Integrating Green Spaces and Vertical Gardens into Urban Design

At present, cities worldwide consume a staggering 75% of natural resources, generate half of the total waste, and produce an average of 70% of the planet’s greenhouse gas emissions. Naturally, cities must address fundamental necessities including food, housing, clean air and water access, and waste management services. However, they should also incorporate the provision of green spaces. How do green spaces affect urban areas? What lies on the surface – home green spaces help foster well-being, relax, and rejuvenate. There are also less obvious benefits.

What are the Applications of Green Walls in Urban Design?

Vertical gardens or green walls have been with us for over 50 years. They will continue to gain popularity due to the benefits to the environment and people:

  • Air cleaning. Green spaces function as effective filters for significant air pollutants emitted from exhausts. According to the latest data, just one garden wall with an area of 60 m2 is capable of extracting up to 40 tons of harmful gases and up to 15 kg of heavy metals from the air. Greens also cope well with the processing of volatile organic substances harmful to humans. According to ScienceDirect research, green wall applications can reduce air pollutants by 24%-61%.
  • Noise reduction. Vegetation in vertical gardens disperses vehicular noise in multiple directions. Instead of reflecting it directly, functions as a noise barrier and reduces noise levels by up to 40%. The actual efficiency will depend on the type and density of plants.
  • The mitigation of greenhouse gases. Vegetation acts as a sink for greenhouse gases, helping counter global warming. A single square meter of living wall can remove 2.3 kilograms of carbon dioxide from the air, while simultaneously providing 1.7 kilograms of oxygen.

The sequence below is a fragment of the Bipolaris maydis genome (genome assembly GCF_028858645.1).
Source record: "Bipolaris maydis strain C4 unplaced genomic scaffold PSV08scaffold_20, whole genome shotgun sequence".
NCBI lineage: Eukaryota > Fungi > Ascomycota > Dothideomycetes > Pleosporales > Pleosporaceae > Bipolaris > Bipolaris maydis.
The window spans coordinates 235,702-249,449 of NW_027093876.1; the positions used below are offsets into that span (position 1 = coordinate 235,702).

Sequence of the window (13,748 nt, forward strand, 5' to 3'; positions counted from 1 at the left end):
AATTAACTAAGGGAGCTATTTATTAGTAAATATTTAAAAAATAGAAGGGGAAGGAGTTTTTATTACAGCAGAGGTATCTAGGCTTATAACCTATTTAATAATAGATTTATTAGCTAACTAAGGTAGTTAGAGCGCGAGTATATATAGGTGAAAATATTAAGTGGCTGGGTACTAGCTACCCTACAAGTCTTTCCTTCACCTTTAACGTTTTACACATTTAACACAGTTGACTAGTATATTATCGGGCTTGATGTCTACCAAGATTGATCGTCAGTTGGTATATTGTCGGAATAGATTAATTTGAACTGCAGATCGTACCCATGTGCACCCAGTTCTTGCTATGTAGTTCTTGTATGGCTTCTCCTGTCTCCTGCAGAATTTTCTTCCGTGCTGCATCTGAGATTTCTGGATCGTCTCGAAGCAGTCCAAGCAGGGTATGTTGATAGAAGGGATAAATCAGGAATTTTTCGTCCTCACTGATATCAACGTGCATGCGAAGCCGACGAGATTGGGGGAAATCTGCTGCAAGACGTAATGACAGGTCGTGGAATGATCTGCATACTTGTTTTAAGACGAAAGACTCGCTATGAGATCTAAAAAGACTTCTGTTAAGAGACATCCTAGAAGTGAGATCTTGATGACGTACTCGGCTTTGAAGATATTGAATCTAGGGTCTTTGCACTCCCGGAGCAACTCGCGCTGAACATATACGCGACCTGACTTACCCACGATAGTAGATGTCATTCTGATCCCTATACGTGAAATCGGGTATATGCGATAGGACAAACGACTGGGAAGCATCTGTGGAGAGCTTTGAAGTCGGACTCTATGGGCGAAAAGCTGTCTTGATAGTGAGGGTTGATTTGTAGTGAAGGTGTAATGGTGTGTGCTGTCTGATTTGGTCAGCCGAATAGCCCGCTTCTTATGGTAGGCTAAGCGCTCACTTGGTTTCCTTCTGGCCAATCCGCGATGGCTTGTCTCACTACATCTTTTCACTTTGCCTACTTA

• Temperature control. Absorbing sunlight and averting the formation of heat islands in urban centers – a pressing issue caused by global climate change. They also dissipate energy through plant transpiration, effectively cooling the environment. However, when applied on the external walls of buildings, they help maintain cooler temperatures.

Green walls can serve as ecological buffers against both air and noise pollution. The study’s findings indicate that green walls can offset up to 63% of carbon emissions, contributing to the fight against climate change.

How do Countries Create Urban Green Spaces?

In cities like Tokyo and New York where land is limited, innovative farming techniques such as vertical farms and green roofs are on the rise. These methods effectively use underutilized spaces to produce food. New York has been cultivating over 36 tons of organic vegetables on building rooftops annually, not only providing food but also preventing pollutants from reaching city rivers.

Meanwhile, in Japan’s capital, the Sorado Farm project has created public orchards on train station roofs, while an office building has transformed its façade into a vertical farm.

Vertical greenery can take different forms, depending on the structure, species, and context. The main goal of all of them is to achieve a positive environmental impact using a minimum of horizontal space.